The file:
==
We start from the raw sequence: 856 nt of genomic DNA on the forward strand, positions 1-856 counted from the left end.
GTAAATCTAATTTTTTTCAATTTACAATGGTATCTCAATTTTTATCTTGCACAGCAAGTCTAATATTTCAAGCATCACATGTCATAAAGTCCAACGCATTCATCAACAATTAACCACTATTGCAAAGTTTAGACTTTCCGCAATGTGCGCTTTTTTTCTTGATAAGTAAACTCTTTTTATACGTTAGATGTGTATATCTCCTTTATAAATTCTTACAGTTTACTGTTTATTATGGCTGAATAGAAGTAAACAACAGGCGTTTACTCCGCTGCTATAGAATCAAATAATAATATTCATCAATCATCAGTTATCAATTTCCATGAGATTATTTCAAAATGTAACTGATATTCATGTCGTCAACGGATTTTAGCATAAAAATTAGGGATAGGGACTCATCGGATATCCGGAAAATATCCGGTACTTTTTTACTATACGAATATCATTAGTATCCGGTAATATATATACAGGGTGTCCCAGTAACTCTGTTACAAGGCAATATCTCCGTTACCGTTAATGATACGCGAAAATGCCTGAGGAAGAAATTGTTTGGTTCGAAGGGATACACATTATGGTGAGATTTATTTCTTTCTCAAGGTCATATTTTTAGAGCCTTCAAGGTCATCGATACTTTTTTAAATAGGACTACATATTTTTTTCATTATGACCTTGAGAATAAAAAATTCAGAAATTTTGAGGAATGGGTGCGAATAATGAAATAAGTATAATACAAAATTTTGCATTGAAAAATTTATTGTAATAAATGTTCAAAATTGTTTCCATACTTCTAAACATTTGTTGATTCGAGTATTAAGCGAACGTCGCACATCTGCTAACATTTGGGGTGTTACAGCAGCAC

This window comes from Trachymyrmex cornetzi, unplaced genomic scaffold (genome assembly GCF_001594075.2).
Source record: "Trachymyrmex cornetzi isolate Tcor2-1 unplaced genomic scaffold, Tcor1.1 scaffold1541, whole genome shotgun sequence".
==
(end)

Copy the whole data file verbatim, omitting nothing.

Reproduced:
We start from the raw sequence: 856 nt of genomic DNA on the forward strand, positions 1-856 counted from the left end.
GTAAATCTAATTTTTTTCAATTTACAATGGTATCTCAATTTTTATCTTGCACAGCAAGTCTAATATTTCAAGCATCACATGTCATAAAGTCCAACGCATTCATCAACAATTAACCACTATTGCAAAGTTTAGACTTTCCGCAATGTGCGCTTTTTTTCTTGATAAGTAAACTCTTTTTATACGTTAGATGTGTATATCTCCTTTATAAATTCTTACAGTTTACTGTTTATTATGGCTGAATAGAAGTAAACAACAGGCGTTTACTCCGCTGCTATAGAATCAAATAATAATATTCATCAATCATCAGTTATCAATTTCCATGAGATTATTTCAAAATGTAACTGATATTCATGTCGTCAACGGATTTTAGCATAAAAATTAGGGATAGGGACTCATCGGATATCCGGAAAATATCCGGTACTTTTTTACTATACGAATATCATTAGTATCCGGTAATATATATACAGGGTGTCCCAGTAACTCTGTTACAAGGCAATATCTCCGTTACCGTTAATGATACGCGAAAATGCCTGAGGAAGAAATTGTTTGGTTCGAAGGGATACACATTATGGTGAGATTTATTTCTTTCTCAAGGTCATATTTTTAGAGCCTTCAAGGTCATCGATACTTTTTTAAATAGGACTACATATTTTTTTCATTATGACCTTGAGAATAAAAAATTCAGAAATTTTGAGGAATGGGTGCGAATAATGAAATAAGTATAATACAAAATTTTGCATTGAAAAATTTATTGTAATAAATGTTCAAAATTGTTTCCATACTTCTAAACATTTGTTGATTCGAGTATTAAGCGAACGTCGCACATCTGCTAACATTTGGGGTGTTACAGCAGCAC

This window comes from Trachymyrmex cornetzi, unplaced genomic scaffold (genome assembly GCF_001594075.2).
Source record: "Trachymyrmex cornetzi isolate Tcor2-1 unplaced genomic scaffold, Tcor1.1 scaffold1541, whole genome shotgun sequence".